He says he wanted to file an FIR, but the cops threw him out of the police station. “Hamara koi sunnewala nahin, hamare saath itna atyachar hota hai (there is nobody to listen to our problems, we face so much oppression). I realised I have to become strong from within. I filed a case, but lawyers are also liars, and I lost the case.”
Sunil was doing his BCom then. “My exams were held 15 days after my sister’s death. I appeared but failed. In October 2008, I finally finished my graduation. Armed with my degree I approached the BMC clerk and asked him if I could get a promotion. He threw the certificate on the floor and said it was useless. ‘Jhadu pakad ke rakh (hold the broom)’, he told me.” Conversely, it only strengthened Sunil's desire to study more.
Sunil, who had landed the ‘safai karmachari’s’ job with the BMC on compassionate grounds after his father, a sweeper with the civic body, had a paralytic stroke, says initially he was just happy to land the job since it took him four years to get the BMC to move his file. “They demanded a Rs 2,000 bribe and we didn’t have the money,” he says.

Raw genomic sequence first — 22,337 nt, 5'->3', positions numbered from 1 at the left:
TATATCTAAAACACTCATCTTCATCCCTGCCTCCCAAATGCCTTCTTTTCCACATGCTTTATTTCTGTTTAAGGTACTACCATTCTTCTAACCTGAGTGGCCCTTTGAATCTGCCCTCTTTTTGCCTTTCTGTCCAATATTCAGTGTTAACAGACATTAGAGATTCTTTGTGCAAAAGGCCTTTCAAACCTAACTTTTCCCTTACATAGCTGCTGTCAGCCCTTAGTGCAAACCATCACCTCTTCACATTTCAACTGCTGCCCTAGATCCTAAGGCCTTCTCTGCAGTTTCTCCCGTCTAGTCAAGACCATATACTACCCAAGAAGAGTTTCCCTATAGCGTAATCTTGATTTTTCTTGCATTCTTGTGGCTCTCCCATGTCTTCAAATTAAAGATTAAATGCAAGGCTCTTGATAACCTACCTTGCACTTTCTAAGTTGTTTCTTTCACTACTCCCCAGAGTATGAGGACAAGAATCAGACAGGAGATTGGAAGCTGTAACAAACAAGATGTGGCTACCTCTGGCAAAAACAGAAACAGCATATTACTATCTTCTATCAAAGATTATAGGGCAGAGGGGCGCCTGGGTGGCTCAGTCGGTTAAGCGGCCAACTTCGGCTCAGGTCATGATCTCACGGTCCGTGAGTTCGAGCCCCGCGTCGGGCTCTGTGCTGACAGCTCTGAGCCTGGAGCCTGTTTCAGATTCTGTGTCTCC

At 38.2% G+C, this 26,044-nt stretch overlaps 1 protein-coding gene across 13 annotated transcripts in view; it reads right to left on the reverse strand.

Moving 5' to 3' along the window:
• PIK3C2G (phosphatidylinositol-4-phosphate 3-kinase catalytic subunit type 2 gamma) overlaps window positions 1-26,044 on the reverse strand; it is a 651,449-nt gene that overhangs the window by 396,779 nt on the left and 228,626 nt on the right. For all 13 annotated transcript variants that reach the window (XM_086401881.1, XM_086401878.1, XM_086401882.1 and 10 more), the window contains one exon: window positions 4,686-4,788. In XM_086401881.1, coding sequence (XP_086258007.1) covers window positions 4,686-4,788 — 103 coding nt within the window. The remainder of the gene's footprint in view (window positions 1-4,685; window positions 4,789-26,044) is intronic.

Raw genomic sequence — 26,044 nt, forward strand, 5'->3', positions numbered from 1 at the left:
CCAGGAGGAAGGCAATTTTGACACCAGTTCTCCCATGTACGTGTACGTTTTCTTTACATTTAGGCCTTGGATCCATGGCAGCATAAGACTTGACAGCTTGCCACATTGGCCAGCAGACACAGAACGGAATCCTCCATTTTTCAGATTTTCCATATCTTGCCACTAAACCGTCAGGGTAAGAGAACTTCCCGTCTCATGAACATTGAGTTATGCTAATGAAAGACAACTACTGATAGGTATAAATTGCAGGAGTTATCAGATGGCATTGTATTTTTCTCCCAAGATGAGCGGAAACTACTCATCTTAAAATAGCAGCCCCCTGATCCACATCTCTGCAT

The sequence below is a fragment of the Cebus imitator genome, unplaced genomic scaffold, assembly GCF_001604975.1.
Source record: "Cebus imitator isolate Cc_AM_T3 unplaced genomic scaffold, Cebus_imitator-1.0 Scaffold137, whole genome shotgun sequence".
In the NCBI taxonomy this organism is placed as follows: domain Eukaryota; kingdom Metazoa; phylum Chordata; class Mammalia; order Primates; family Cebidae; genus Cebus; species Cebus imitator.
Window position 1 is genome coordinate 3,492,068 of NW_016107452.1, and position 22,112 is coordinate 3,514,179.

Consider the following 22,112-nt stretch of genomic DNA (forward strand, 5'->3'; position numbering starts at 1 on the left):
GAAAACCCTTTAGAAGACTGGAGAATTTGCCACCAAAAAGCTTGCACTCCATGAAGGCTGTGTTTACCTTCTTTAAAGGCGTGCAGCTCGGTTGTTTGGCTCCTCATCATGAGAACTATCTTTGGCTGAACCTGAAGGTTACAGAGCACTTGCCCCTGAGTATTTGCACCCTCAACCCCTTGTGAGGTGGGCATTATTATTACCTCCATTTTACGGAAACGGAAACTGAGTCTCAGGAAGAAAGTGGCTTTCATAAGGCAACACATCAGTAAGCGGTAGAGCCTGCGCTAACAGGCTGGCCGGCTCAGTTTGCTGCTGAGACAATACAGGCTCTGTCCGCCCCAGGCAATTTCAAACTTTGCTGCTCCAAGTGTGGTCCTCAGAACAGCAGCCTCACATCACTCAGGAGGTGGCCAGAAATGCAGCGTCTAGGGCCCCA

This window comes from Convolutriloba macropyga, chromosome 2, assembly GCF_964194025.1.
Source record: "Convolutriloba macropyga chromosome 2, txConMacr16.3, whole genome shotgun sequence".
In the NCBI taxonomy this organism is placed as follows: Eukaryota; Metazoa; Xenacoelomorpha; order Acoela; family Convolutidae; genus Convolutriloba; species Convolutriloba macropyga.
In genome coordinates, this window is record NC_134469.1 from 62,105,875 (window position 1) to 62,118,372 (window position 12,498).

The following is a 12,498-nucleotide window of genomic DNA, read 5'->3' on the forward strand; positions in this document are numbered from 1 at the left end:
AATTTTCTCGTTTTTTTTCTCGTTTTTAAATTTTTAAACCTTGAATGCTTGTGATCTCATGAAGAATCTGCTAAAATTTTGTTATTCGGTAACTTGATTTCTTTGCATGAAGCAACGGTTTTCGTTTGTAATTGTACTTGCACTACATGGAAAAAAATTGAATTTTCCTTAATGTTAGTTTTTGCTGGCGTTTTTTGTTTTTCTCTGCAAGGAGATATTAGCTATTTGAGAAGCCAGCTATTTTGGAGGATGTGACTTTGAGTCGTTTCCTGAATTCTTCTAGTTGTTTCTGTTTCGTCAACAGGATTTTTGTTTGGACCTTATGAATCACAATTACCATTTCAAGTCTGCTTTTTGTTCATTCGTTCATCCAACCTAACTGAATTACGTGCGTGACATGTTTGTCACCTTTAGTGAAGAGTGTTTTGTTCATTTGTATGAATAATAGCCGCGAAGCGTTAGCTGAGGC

“On my first day at work I was sent to clean a house gully -- a narrow alley between two buildings. The garbage from the buildings is thrown directly into the gully which is cleaned at the most once a month. The garbage is always knee-deep and has everything from rotting food and dead rats to excreta from overflowing septic tanks. “Mera atma roya tha us waqt (my soul wept),” says Yadav, who tied plastic bags to his hands and got to work since temporary workers are not even given protective gear. “I came home that night and thought, ‘this was the job I had fought to get for four years!’”
His father, grandparents, uncle were all sweepers with the BMC and Sunil says he was aware of what the job entailed, but he was still unprepared for the reality.
Eleven years on, Sunil is a permanent employee with the BMC and the job profile has improved -- up from house gullies to a loader in a truck carrying garbage. He now earns Rs 23,000 per month.
“I did not choose to do this work. I have been forced to do it since I am born into the Valmiki caste. In fact, 99 per cent of ‘safai karmacharis’ in the BMC are Dalits. Even if you want to find other work, it’s difficult. The system has kept us down, daba ke rakha hai,” he grimaces.
Take study leave, for instance. The BMC allows all employees up to two years of study leave during their employment. When Sunil asked for leave while he was doing his MPhil, the then BMC commissioner Sitaram Kunte refused to grant it. “I was told, you are a ‘safai karmachari’. If I give you leave, we will have to give it to everyone. Then who will do your work?”
“Equality, fundamental rights guaranteed in the Indian Constitution are not meant for us. Hum toh langde ghode hain (we are handicapped horses). If we are given a chance, we can compete with you. Tagde ghode ke saath race nahin laga saktein. Those safai karmacharis who are educated should be given a promotion, made a peon or a clerk. But this is not happening,” he says.